A majority of U.S. workers say they’d like to work from home at least part of the time. Many see it as critical to work/life balance -- a reason Yahoo CEO Marissa Mayer, herself a new mom, was criticized so harshly for rolling back Yahoo's telecommuting policy last year. There are plenty of upsides for an employee liberated from a commute, but if you’re considering a telecommuting policy for your organization, you may share some of Mayer's qualms.
Will remote employees work or shirk? Will they be as plugged in as on-site workers? Who should telecommute and who shouldn’t?
A new study done by researchers at Stanford University and Beijing University sheds light on these questions. The researchers examined Ctrip, China’s largest travel agency, and looked at what happened when call center workers interested in working from home were randomly assigned to telecommute 4 days per week and come into the office 1 day per week, or to come in to the office 5 days per week.
Over a nine month period, the home-based workers achieved a 13 percent performance increase. They worked more minutes during their scheduled shifts, and answered more calls per minute worked. Ctrip was so impressed with the results that the company opened up telecommuting as an option for many of its non-managerial employees.
To be sure, answering phone calls isn’t the same as inventing new products. But a few lessons the researchers drew from Ctrip’s experiment could help other organizations achieve similar benefits, while avoiding potential pitfalls.
- Don’t make telecommuting either/or. The Ctrip employees who worked from home didn’t disappear for nine months. The four-at-home, one-at-the-office schedule allowed for in-person interaction. Firms employing knowledge workers may shy from remote work because “some of the best decisions and insights come from hallway and cafeteria discussions, meeting new people, and impromptu team meetings,” as the famous 2013 Yahoo memo ending work-from-home arrangements said. But firms need innovation and productivity. One option might be to set core office hours -- say, Monday, Wednesday, and Friday -- in which people are expected to be on site. If people want to work from home on Tuesdays and Thursdays they could. (The reason to make Mondays and Fridays in-office days is to avoid the temptation -- real or imagined -- that employees will turn WFH days into long weekends).
- Let employees experiment -- and change their minds. Telecommuting is increasingly popular, but most people are still rookies at the practice. They don’t know if they’d be distracted by the TV, or if the relative quiet of a home office would enable focus. While Ctrip was thrilled with the initial 13 percent performance increase, the real benefits came after the initial 9 months when the company let people revisit the decision. About half of WFH employees changed their minds (about a third of the in-office control group elected to go home). The good news is that “Workers with relatively worse performance at home over the nine month experiment period returned to the office, while those who performed well at home stayed at home,” the researchers noted. This resulted in an even larger 22 percent performance increase for the WFH group. In many organizations, WFH arrangements must be formally asked for and approved, and may be perceived as career changing. The Ctrip experience shows that there’s something to be said for just letting employees try it out and see how it goes. If someone discovers that working from home is not what she thought it would be, welcome her back to the office without drawing any larger conclusions about the practice.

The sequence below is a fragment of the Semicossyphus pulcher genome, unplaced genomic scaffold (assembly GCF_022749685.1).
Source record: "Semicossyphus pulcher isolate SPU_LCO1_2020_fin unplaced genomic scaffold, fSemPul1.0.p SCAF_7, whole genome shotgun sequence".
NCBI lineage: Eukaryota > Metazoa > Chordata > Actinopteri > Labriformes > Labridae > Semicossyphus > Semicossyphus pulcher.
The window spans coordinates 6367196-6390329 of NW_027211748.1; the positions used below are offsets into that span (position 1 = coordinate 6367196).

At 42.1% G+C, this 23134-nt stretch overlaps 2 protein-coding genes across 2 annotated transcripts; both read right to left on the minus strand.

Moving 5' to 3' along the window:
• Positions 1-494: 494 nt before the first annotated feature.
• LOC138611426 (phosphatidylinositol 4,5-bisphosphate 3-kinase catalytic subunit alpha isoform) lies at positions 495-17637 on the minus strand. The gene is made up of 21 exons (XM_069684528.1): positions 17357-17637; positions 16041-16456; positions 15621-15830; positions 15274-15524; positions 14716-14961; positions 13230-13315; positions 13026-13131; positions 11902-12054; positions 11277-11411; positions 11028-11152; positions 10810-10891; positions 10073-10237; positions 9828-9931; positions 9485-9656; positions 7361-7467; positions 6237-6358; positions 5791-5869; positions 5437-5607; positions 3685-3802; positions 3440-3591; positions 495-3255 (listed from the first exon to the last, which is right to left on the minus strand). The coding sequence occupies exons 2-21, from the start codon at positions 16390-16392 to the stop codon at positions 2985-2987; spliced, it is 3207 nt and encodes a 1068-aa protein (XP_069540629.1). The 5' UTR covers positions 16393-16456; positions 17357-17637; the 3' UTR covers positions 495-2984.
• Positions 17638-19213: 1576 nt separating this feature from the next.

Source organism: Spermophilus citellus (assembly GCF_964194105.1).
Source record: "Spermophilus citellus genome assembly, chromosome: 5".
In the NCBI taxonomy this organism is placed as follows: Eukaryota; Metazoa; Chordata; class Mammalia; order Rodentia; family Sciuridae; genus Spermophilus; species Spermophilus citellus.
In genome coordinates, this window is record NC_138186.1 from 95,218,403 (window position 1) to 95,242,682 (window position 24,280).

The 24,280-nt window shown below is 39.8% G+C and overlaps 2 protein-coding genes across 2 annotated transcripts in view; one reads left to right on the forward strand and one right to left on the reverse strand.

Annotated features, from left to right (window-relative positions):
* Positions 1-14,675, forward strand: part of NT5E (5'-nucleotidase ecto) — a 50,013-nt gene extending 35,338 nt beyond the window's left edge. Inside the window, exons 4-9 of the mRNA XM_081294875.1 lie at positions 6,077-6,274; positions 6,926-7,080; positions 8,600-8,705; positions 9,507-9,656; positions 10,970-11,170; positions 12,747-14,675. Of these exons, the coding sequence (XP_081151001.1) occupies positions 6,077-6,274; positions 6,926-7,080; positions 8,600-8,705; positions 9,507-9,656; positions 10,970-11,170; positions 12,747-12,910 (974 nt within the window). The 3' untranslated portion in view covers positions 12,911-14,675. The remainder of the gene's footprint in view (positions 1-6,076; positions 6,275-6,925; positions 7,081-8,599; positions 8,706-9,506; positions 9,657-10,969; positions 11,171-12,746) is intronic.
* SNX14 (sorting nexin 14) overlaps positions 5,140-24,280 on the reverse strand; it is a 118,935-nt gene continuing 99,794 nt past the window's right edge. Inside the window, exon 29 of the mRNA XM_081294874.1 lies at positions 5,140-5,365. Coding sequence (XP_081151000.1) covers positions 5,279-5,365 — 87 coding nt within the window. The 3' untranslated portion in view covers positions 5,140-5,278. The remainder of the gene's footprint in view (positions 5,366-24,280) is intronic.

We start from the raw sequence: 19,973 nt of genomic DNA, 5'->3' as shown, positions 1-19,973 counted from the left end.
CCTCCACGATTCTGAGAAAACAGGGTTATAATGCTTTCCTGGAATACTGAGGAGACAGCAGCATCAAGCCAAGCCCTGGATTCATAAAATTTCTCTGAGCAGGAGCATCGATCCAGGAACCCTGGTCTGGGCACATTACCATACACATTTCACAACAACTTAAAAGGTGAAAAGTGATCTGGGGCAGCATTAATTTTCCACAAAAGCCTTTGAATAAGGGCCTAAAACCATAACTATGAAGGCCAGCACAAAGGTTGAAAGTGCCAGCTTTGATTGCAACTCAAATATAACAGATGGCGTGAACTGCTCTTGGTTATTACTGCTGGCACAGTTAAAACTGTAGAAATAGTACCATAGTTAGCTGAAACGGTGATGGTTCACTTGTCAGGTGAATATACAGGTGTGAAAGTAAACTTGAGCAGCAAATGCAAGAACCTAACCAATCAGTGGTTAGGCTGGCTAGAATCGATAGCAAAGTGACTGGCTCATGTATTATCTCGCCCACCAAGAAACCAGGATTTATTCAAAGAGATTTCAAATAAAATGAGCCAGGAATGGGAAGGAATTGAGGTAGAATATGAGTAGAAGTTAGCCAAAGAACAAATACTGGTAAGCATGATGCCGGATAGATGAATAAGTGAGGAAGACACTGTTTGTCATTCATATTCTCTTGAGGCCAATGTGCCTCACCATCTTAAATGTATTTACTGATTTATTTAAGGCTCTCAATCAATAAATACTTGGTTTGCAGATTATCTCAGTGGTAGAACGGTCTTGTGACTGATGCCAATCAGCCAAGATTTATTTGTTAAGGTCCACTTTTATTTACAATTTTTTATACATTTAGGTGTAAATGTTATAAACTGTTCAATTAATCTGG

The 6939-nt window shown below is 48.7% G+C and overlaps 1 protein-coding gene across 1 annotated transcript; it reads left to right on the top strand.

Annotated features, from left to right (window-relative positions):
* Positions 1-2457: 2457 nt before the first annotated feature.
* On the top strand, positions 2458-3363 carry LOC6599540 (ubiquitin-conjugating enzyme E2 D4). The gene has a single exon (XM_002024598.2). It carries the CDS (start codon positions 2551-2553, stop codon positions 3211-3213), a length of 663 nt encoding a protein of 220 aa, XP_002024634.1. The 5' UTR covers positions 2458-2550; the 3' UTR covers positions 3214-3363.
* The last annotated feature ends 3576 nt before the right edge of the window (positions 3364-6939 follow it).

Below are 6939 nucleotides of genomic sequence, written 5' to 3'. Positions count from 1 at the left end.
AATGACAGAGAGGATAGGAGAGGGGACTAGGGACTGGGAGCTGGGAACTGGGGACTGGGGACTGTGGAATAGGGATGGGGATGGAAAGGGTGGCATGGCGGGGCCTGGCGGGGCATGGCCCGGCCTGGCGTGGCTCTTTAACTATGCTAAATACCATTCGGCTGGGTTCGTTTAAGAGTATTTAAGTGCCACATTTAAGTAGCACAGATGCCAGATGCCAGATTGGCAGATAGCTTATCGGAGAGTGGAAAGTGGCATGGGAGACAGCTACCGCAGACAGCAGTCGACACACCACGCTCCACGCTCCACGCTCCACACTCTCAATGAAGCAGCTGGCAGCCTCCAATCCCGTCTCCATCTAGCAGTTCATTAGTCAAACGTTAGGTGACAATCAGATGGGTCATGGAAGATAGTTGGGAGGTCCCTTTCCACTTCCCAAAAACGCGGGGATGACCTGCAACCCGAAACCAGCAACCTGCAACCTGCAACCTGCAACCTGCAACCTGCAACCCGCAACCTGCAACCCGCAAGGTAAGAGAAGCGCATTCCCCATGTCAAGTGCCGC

- Let managers work from home. Most leaders can get their heads around the idea that individual contributors can work from home on occasion. But many still assume that managers must be onsite, supervising people who are there. At Ctrip during this experiment, as at many companies, managers could not work from home. The reasoning for this is questionable; many teams are distributed these days, so managers and employees already work in different locations. That said, the Ctrip prohibition had a side effect. Home-based workers earned fewer promotions than in-office counterparts with the same performance scores. One possibility is that home-based employes are “out of sight, out of mind,” the authors noted, but another likely possibility is that high-performing telecommuters chose not to pursue promotions for a simple reason: they’d have to give their perk up. If you’d like your top people to climb the ladder, requiring happy telecommuters to sit in a cubicle means many will take themselves out of consideration for leadership roles. For a company as a whole, that’s not a win.
Laura Vanderkam is the author of 168 Hours, and the forthcoming book Their Own Sweet Time: How Successful Women Build Lives That Work.